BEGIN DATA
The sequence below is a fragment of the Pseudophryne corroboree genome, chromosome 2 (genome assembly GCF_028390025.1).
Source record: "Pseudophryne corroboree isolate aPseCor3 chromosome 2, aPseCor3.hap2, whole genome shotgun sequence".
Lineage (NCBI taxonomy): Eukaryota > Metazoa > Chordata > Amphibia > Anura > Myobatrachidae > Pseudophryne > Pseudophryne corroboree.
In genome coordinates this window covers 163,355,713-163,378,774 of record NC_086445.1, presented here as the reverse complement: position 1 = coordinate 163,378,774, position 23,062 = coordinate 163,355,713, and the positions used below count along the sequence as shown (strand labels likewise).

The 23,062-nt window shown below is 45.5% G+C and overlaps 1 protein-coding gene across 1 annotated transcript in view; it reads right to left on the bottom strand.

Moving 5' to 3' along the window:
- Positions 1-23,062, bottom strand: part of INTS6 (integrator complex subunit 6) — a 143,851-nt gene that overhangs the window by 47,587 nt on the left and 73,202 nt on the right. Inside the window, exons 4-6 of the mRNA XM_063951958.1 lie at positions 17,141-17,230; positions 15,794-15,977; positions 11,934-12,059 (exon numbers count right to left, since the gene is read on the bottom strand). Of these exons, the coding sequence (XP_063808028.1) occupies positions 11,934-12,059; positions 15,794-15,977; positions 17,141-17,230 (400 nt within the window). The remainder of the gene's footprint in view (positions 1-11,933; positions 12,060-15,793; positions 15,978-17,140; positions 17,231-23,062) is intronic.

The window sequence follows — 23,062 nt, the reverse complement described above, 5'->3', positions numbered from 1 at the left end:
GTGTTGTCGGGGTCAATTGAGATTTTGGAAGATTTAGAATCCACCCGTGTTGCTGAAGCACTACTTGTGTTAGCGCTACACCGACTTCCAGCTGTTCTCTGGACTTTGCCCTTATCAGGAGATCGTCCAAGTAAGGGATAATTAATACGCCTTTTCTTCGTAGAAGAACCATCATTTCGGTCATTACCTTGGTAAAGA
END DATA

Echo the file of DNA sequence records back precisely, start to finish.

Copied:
The sequence below is a fragment of the Pseudophryne corroboree genome, chromosome 2 (genome assembly GCF_028390025.1).
Source record: "Pseudophryne corroboree isolate aPseCor3 chromosome 2, aPseCor3.hap2, whole genome shotgun sequence".
Lineage (NCBI taxonomy): Eukaryota > Metazoa > Chordata > Amphibia > Anura > Myobatrachidae > Pseudophryne > Pseudophryne corroboree.
In genome coordinates this window covers 163,355,713-163,378,774 of record NC_086445.1, presented here as the reverse complement: position 1 = coordinate 163,378,774, position 23,062 = coordinate 163,355,713, and the positions used below count along the sequence as shown (strand labels likewise).

The 23,062-nt window shown below is 45.5% G+C and overlaps 1 protein-coding gene across 1 annotated transcript in view; it reads right to left on the bottom strand.

Moving 5' to 3' along the window:
- Positions 1-23,062, bottom strand: part of INTS6 (integrator complex subunit 6) — a 143,851-nt gene that overhangs the window by 47,587 nt on the left and 73,202 nt on the right. Inside the window, exons 4-6 of the mRNA XM_063951958.1 lie at positions 17,141-17,230; positions 15,794-15,977; positions 11,934-12,059 (exon numbers count right to left, since the gene is read on the bottom strand). Of these exons, the coding sequence (XP_063808028.1) occupies positions 11,934-12,059; positions 15,794-15,977; positions 17,141-17,230 (400 nt within the window). The remainder of the gene's footprint in view (positions 1-11,933; positions 12,060-15,793; positions 15,978-17,140; positions 17,231-23,062) is intronic.

The window sequence follows — 23,062 nt, the reverse complement described above, 5'->3', positions numbered from 1 at the left end:
GTGTTGTCGGGGTCAATTGAGATTTTGGAAGATTTAGAATCCACCCGTGTTGCTGAAGCACTACTTGTGTTAGCGCTACACCGACTTCCAGCTGTTCTCTGGACTTTGCCCTTATCAGGAGATCGTCCAAGTAAGGGATAATTAATACGCCTTTTCTTCGTAGAAGAACCATCATTTCGGTCATTACCTTGGTAAAGA